Don't believe me? Ask id Software's John Carmack, who just a few weeks ago noted that one of his hopes for PC hardware was more standardization within the platforms, so that the sort of low-level programming that really lets games and other software access the full power being held back by two decades worth of operating system compatibility layers, drivers, and all the cruft that's accreted around PC hardware in a valiant but ultimately retrograde attempt to allow companies of various size to play in the game.

You can't put a Ford engine in a Toyota. (Well, not easily.) Why should you be able to put an AMD video card in an Intel computer? Choice, you say. Fine. But if my choice is holding back the potential of my hardware, I'd rather take the losing companies out behind the barn and shoot them.


It's time to buck and realize that the Apple model of hardware isn't just one way to do it—it's the way hardware has to go to move forward. There will still be competition, but the competition is between platforms, not within the platforms itself.

The Razer Blade is the first credible competitor to Apple from the PC hardware world in five years. Don't get me wrong—I'm not sure that Razer even knows what they have on their hands or if they're committed enough to the product line to see it through. But I'm sure Intel knows; the dedicated an entire engineering team to the project with Razer, after all.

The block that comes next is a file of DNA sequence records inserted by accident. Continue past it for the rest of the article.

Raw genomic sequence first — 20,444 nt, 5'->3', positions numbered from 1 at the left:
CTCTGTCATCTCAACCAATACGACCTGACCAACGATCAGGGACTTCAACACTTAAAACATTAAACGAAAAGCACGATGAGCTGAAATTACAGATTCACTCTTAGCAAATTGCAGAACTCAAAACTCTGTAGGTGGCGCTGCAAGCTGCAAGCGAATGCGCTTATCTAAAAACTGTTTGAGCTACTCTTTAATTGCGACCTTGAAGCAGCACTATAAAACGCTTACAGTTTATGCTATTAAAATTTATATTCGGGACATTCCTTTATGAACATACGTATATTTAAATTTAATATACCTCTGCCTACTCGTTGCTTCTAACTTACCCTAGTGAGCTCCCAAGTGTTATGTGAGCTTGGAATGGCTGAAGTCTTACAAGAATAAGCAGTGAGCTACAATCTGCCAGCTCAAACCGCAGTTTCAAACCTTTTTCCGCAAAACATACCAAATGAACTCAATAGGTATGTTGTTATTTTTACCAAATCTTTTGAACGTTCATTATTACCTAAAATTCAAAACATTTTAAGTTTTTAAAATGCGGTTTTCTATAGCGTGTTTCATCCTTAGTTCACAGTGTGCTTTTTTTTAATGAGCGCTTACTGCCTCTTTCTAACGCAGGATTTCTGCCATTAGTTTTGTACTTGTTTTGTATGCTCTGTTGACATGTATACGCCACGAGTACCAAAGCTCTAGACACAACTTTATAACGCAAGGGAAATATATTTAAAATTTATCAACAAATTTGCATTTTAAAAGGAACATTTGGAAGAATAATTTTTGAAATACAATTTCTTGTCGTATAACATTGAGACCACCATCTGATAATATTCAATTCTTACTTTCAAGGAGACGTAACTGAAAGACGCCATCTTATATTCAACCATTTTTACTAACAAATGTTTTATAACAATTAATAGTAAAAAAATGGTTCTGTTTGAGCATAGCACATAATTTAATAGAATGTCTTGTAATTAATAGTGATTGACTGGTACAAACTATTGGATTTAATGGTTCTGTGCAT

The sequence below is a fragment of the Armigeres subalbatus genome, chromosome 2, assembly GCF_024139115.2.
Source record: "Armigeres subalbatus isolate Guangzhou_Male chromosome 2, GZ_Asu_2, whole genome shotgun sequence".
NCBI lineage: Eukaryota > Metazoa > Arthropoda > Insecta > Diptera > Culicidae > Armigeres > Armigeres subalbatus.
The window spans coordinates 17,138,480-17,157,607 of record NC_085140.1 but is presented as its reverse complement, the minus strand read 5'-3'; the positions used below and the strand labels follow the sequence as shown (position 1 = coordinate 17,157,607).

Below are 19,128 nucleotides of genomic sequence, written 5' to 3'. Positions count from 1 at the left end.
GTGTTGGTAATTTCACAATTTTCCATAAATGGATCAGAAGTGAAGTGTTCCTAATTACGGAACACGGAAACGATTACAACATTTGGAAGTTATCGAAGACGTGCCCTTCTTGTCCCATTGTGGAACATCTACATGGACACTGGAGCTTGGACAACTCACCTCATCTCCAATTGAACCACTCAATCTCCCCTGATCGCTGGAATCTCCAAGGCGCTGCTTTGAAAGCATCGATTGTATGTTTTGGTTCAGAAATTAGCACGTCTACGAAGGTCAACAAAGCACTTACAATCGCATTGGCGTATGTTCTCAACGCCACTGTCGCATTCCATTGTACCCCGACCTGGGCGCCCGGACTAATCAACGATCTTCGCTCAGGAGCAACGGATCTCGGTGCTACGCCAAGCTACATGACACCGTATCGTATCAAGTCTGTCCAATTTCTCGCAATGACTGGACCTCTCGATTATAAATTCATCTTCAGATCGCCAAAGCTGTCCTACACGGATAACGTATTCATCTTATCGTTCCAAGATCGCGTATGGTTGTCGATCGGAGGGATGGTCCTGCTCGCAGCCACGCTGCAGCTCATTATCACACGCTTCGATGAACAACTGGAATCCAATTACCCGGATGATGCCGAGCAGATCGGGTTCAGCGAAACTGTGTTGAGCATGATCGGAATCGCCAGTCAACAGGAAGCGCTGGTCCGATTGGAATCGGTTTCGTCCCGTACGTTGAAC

Here's what the Razer Blade is doing right:

It has a real brand.

Thanks to a race-to-the-bottom sales strategy, there aren't any real quality brands in PC laptops anymore. The big players went for volume at the expense of quality. The boutique firms made powerful but awkward uber-machines that appealed to some, but were still burdened by me-too hardware, obscure brands, and far too much choice. (Yes, that's a bad thing for the mass market.)


Razer, on the other hand, has a single product: the Blade. It has its specs. There is one model and if you want it, you buy it. They'll likely come out with a new Blade next year that has the latest hardware. Sound like any company you know?

It's a compromise machine in the best way.

It's a fast machine, with powerful hardware. But not too powerful. (There's a reason its screen is only 1080p, a relatively low resolution for PC gaming these days—mobile hardware can push that just fine.) At five pounds, it's light for such a big screen.


It's really not compromised at all—it's purpose built. It's built for gaming. That's wonderful.

It actually has an innovative hardware solution.

That fancy multi-touch trackpad screen off to the right of the keyboard? That's the sort of stuff that makes consumers perk up and take notice. It's the kind of thing that people who have never heard of Razer before will notice in a coffee shop and ask, "What is that? Who makes that? How much does that cost?"


That a multi-touch screen is right in Apple's wheelhouse is just icing on the cake. Take that, MacBooks!

It has the potential to turn into its own platform.

The Razer Blade will always be a Windows + Intel project. There aren't going to be games or other software that runs only on Razer Blades, at least not for the foreseeable future.